BPCL Blast: Hairline escape from catastrophe which could claim thousands of lives

The blast in the BPCL- Petroleum company at Mahul confirmed one of the fears that the residents of Mahul think can cause risk to their lives. The trauma of blast once again organised the residents of Mahul. All the residents got united under the Ghar Bachao Ghar Banao Andolan and marched to the local ward office of Municipal Corporation accompanied by Medha Patkar, on 10th August 2018. They also did ‘Thiyya andolan’ for ten days demanding a safer place to live.

Mahul which is located near chembur in mumbai is infamously referred as “where the poor are sent to die”. In the year 2017, 20,000 homes had been cleared in the demolition drive by the municipal corporation, and 30,000 Project Affected People were relocated to the Mahul complex in M-East ward, nearly 12 km away from their original settlement. Alongside the Eastern Expressway, 72 seven-story apartment buildings are located in close proximity to major industrial factories such as the Hindustan Petroleum and Bharat Petroleum refineries, Sea Lord Containers, Aegis Logistics Ltd, Tata Power, Rashtriya Chemical, and Fertilizers. Since then as this place extremely polluted, rehabilitated people are continuously demanding the government to rehabilitate them to a safer place.

People who were rehabilitated were in constant fear of accident which came true on 8th august when a major fire broke out at Bharat petroleum causing injury to 41 people. For about three to four days, all the people of Mahul were scared and restless as such explosion can cause serious health injuries like loss of hearing or respiratory diseases and as explosion may also lead to collapse of buildings surrounding it. There were several incidents reported of cracks on walls of their houses, broken glass windows. Residents found it difficult to sleep inside their houses during those days fearing another accident. This accident shows that Mahul is very unsafe place for human inhabitants, such accidents may happen again.

After shifting to Mahul the people displaced started facing serious health problems due to inhospitable environment and air quality which lead to death of 23 people. A survey conducted by KEM Hospital and cited by the National Green Tribunal (Western Zone) petition filed by residents of Mahul,  reports that “67.1% of the population had complaints of breathlessness more than 3 times a month.” Other common ailments include skin and eye irritation, choking, vomiting, and hair loss. Sources for the various illnesses include high levels of toluene diisocyanate, nickel and benzopyrene and other volatile organics. The poor drainage systems, solid waste removal, and contaminated water supply all exacerbate the negative health effects of the poor environmental standards.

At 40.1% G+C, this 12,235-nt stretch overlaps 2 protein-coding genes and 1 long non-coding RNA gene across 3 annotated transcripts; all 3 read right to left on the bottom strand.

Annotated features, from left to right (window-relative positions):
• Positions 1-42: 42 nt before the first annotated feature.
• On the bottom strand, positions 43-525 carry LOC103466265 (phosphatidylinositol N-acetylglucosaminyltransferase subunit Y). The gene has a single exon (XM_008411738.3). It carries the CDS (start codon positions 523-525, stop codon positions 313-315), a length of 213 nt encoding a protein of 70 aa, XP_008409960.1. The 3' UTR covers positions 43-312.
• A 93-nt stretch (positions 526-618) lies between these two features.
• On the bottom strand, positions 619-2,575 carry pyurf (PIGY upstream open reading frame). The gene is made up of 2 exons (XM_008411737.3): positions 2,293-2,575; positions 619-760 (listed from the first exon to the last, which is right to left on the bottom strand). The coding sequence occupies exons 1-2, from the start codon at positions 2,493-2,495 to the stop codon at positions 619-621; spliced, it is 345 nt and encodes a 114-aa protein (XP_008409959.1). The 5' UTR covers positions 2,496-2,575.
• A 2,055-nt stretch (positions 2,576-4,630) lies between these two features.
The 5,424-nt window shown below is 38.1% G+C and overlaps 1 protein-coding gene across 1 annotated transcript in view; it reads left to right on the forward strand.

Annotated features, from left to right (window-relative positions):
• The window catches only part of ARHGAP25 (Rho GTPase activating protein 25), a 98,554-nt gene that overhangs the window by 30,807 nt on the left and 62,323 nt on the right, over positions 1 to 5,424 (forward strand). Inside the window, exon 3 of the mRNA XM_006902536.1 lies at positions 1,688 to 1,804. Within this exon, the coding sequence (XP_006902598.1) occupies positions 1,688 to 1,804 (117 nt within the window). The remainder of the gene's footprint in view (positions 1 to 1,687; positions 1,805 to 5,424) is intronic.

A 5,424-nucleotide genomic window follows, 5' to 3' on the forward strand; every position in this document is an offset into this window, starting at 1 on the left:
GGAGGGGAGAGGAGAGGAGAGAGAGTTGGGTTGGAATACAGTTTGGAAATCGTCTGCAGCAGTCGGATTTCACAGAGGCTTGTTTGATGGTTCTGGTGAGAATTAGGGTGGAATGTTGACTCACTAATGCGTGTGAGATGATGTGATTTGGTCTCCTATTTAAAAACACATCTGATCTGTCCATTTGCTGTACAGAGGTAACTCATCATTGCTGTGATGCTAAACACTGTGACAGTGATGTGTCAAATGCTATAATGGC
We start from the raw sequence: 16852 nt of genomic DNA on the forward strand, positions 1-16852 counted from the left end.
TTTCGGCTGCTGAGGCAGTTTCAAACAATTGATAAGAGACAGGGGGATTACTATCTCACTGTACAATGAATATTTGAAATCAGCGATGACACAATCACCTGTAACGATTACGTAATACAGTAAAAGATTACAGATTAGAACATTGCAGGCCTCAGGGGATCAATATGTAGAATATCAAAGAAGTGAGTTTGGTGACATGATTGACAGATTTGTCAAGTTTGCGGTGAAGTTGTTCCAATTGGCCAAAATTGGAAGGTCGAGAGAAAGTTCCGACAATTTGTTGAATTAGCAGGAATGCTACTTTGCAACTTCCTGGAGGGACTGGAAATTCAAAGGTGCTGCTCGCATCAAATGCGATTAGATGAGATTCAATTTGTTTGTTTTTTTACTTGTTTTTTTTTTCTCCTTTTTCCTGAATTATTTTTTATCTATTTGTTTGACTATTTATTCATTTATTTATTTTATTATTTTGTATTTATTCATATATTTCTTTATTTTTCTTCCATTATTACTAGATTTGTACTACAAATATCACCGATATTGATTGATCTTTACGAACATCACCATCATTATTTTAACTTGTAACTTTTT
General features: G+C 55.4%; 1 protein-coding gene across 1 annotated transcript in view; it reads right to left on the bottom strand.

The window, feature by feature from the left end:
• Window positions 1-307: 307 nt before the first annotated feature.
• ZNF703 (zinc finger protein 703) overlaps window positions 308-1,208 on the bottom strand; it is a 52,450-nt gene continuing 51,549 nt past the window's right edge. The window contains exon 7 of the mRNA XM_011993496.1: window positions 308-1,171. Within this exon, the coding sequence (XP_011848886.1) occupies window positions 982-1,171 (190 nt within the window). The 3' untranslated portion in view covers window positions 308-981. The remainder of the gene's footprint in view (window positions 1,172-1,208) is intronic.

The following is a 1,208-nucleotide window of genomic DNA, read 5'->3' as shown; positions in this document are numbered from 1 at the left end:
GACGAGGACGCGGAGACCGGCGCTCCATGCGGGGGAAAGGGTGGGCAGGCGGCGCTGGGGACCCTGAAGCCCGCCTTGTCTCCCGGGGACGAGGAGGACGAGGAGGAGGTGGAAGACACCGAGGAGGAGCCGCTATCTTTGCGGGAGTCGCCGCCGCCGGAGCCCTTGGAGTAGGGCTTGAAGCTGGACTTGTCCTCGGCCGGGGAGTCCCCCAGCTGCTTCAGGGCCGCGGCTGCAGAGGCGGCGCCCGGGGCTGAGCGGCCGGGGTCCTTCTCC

Taking this into the consideration people of Mahul started protesting against this action of the government, after a continuous protest in various forms they could not achieve their demands. Hence they filed a case against the government in March 2018.

On the day of blast people of Mahul had the court hearing, “On that day we were coming from court, some people left for their work, children left for school and some of us left for home. While going back to their home near Ghatkopar which is approximately 12 km from the spot of the blast, we heard the horrible sound. When we reached home we got to know that it is the blast in the petroleum company at Mahul”.

On 9th August they decided to protest against this. On 10th August residents of Mahul held a protest rally to the office of ward officer Mr. Ghag. Mostly women were leading this protest. He was asked to take responsibility for the safety of rehabilitated people. “When people from various wards are rehabilitated in his ward, then it was his responsibility to tell the government that this place is not livable, now it is his responsibility to take care of us. We demanded him to move us to a safe place. He did not have answers to any of our questions. He said that he will come back to us within 48 hours, but he never turned up. ” said Rekha Ghadge, one of the protestor.

After the rally, we continued our protest with ‘Thiyya Andolan’ for 10 days but no government official came to listen to our grievances. they , then,  gheraoed the house of the housing minister Prakash Mehta and staged silent protest in front of his residence. Minister couldn’t ignore the crowd and came out of his house to address us.  He said that your case is in court so we cannot do anything about this but at the same time expressed his willingness to address the problem in order to dilute people’s anger. “We have submitted memorandum to the housing minister. We will decide our next course of action very soon.”, said one of the protesters.

Meanwhile, on 8th August court said that ‘No one can pressurize people to live in Mahul region, those who got houses at Mahul from government and do not want to live there can return their keys to government and continue to live in their original houses’. Court’s order on the issue of those who got rehabilitated in Mahul is still pending.

 

Houses of 1400 poor Dalit and Muslim families under threat of demolition in Mumbai